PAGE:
Optimizing the existing Snort detection grammar will allow the user to understand and analyze the wrong type of policy created without considering the performance and false positives of the detection sensor in the event of a vulnerability attack. Also this can elaborate detection rules. In order to normalize the detection rules; first, if short strings are applied, frequent detection of the intrusion detection system sensor occurs, thereby degrading the performance of the intrusion detection system sensor. Therefore, it is necessary to create a policy that detects a string of at least 4 bytes or more. Second, when a communication string is detected frequently, a large number of detection events are generated, which may cause a false alarm, and the performance of the detection sensor may be reduced, thereby limiting communication traffic in a typical Internet environment. Third, in the PCRE grammar, . (Dot), (Asterisk) is a special character that matches any string. Because this matching matches all strings in the packet Payload, the PCRE computation consumes a lot of system resources and leaks from the intrusion detection system sensor. Fourth, if the setting value exceeds the detection string length limit of the intrusion detection system sensor, it may cause a problem that it cannot be detected. In addition, long length PCRE matching causes performance load of the intrusion detection system sensor. Fifth, when searching a continuous pattern of the same character, a looping phenomenon may occur as repeated operations are performed, which causes a heavy load on the CPU usage. Therefore, there is a purpose to improve these five problems by optimizing Snort detection grammar (see Table 11).
The purpose of this paper is to find a detection rule optimization method for protecting users who use location-based services in mobile information systems and proving the compatibility of detection rules between different intrusion detection systems (IDS/IPS) introduced in each security control center (cybersafety center) based on IDS Snort in order to prepare for new cyberthreats and cyberattacks.
Recent hacking technologies understand cyberattack packet contents in order to detect new cyberthreats that are developing rapidly and present the best intrusion detection rules for network environment. Based on the Snort detection rules, we designed the models and options of the essential detection rules and suggested the most optimized detection rule production standards through understanding and analyzing the wrong policies such as the performance of the detection sensor and the policy that does not consider the false positives. In this paper, we propose an efficient detection and countermeasure of new cyberattacks through the Snort-based detection rule standard requirements. Also, constructing a standardized security management system of the heterogeneous intrusion detection system by maintaining the optimization state by correcting and revising the detection pattern according to the actual situation of each security control center is possible.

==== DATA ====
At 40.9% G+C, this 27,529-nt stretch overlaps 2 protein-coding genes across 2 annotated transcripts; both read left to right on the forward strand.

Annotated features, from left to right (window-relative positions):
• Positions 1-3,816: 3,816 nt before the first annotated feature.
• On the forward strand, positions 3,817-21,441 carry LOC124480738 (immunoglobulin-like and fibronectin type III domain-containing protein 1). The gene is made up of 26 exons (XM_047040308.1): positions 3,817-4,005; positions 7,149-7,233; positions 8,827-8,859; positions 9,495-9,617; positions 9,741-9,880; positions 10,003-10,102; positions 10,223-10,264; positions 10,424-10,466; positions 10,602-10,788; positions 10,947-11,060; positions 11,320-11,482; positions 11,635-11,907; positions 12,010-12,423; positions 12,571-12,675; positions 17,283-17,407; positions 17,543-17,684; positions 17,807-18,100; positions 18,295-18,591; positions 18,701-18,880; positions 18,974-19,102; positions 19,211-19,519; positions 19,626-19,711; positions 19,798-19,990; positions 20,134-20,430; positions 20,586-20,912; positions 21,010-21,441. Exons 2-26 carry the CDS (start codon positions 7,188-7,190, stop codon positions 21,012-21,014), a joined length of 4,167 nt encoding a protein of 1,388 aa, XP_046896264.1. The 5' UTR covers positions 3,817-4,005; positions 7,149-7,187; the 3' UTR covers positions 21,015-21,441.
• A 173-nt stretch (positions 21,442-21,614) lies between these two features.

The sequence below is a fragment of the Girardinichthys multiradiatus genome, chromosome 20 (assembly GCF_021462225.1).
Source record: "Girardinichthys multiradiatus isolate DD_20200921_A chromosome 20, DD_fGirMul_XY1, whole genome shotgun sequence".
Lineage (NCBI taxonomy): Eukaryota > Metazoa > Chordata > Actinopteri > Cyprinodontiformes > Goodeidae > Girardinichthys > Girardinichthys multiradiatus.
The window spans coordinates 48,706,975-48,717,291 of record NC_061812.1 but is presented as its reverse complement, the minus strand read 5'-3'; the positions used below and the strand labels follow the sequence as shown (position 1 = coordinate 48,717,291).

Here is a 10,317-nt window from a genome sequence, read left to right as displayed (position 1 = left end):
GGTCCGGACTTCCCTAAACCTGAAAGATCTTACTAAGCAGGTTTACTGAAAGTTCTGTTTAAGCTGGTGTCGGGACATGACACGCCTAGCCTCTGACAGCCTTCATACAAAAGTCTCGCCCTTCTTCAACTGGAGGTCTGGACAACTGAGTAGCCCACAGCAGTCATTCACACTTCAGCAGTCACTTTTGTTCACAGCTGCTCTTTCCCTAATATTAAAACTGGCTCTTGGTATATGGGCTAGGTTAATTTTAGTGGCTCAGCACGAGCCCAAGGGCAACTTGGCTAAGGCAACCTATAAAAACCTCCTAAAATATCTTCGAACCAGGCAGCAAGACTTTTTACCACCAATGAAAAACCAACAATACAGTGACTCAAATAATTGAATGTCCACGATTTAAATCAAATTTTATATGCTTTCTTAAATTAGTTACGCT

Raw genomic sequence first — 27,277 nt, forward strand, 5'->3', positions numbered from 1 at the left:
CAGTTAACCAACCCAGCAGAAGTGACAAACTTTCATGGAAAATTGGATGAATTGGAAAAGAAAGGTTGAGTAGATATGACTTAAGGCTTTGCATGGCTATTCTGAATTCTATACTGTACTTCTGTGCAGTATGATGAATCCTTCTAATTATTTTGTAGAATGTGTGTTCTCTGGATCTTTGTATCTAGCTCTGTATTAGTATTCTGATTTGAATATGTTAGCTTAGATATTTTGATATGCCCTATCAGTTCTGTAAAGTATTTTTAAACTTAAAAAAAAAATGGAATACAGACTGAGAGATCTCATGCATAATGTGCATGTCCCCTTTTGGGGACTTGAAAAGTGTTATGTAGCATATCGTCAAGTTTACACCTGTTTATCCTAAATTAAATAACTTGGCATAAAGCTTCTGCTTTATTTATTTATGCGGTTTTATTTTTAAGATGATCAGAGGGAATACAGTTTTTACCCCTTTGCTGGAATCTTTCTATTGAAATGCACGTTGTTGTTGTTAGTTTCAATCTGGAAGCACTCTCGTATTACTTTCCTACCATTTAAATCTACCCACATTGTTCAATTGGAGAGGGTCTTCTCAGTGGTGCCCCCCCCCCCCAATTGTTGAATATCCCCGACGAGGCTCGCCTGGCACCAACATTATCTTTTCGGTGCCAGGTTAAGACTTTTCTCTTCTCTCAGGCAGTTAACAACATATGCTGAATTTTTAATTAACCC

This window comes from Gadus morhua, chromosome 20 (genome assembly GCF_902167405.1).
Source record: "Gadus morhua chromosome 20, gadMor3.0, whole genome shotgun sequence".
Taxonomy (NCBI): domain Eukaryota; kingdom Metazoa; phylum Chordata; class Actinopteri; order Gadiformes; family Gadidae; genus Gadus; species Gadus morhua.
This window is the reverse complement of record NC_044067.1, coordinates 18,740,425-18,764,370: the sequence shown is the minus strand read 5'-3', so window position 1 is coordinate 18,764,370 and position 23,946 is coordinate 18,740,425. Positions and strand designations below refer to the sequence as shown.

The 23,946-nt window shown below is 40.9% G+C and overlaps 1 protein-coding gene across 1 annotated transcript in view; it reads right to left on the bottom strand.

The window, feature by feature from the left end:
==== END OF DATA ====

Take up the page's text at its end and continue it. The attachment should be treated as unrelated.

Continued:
This standardization of integrated intrusion detection pattern is expected to establish an efficient operation system of each security control center (cybersafety center) performing security control.
Conflicts of Interest
The authors declare that they have no conflicts of interest.
- A. Dey, J. Hightower, E. De Lara, and N. Davies, “Location-based services,” IEEE Pervasive Computing, vol. 9, no. 1, pp. 11-12, 2010.
- R. Bejtlich, “The practice of network security monitoring: understanding incident detection and response,” No Starch Press, pp. 2–20, 2013.
- J. S. Hong, Y. H. Lim, W. H. Park, and K. H. Kook, “Improved Security Monitoring and Control Using Analysis of Cyber Attack in Small Businesses,” The Journal of Society for e-Business Studies, vol. 19, no. 4, pp. 195–204, 2014.
- W. Park and S. Ahn, “Performance Comparison and Detection Analysis in Snort and Suricata Environment,” Wireless Personal Communications, vol. 94, no. 2, pp. 241–252, 2016.
- T. Xu and Y. Cai, “Feeling-based location privacy protection for location-based services,” in Proceedings of the 16th ACM Conference on Computer and Communications Security (CCS '09), pp. 348–357, ACM, Chicago, Ill, USA, November 2009.
- M. Roesch, Snort: Lightweight Intrusion Detection for Networks, vol. 229, Stanford Telecommunications Inc, Santa Clara, Calif, USA, 1999.
- Y.-H. Kim and W. H. Park, “A study on cyber threat prediction based on intrusion detection event for APT attack detection,” Multimedia Tools and Applications, vol. 71, no. 2, pp. 685–698, 2014.
- M. Roesch, Snort: Lightweight Intrusion Detection for Networks, vol. 229, Santa Clara, Calif, USA, Stanford Telecommunications, Inc, 1999.
- Z. Zhou, Z. Chen, T. Zhou, and X. Guan, “The study on network intrusion detection system of snort,” in Proceedings of the 2nd International Conference on Networking and Digital Society, lCNDS 2010, pp. 194–196, Wenzhou, China, May 2010.
- M. Norton and D. Roelker, SNORT 2.0: Hi-Performance Multi-Rule Inspection Engine, Sourcefire Network Security Inc, 2002.
- P. Garcia-Teodoro et al., Anomaly-Based Network Intrusion Detection: Techniques, Systems and Challenges, computers & security 28.1, 2009.
- G. C. Tjhai, M. Papadaki, S. M. Furnell, and N. L. Clarke, “Investigating the problem of IDS false alarms: An experimental study using Snort,” IFIP International Federation for Information Processing, vol. 278, pp. 253–267, 2008.
- J. D. Rance, Structured Exception-Handling Methods, Apparatus, and Computer Program Products, Los Gatos, Calif, USA.
- S. Chakrabarti, M. Chakraborty, and I. Mukhopadhyay, “Study of snort-based IDS,” in Proceedings of the International Conference and Workshop on Emerging Trends in Technology 2010, ICWET 2010, pp. 43–47, ind, February 2010.
- B. Caswell, J. Beale, and A. Baker, Snort IDS and IPS Toolkit, Syngress, New York, NY, USA, 2007.
- D. Burks, Security Onion: Peel Back the Layers of Your Network in Minutes, Software Engineering Institute, January 2014.
- A. Deuble, Detecting and Preventing Web Application Attacks with Security Onion, SANS Institute 4.1, 2012.
- P. Wonhyung, Requirements of Detection Rules in Intrusion Detection System based on SNORT, Telecommunications Technology Association in South Korea, 2015.
Copyright © 2017 Wonhyung Park and Byeong Ho Kang. This is an open access article distributed under the Creative Commons Attribution License, which permits unrestricted use, distribution, and reproduction in any medium, provided the original work is properly cited.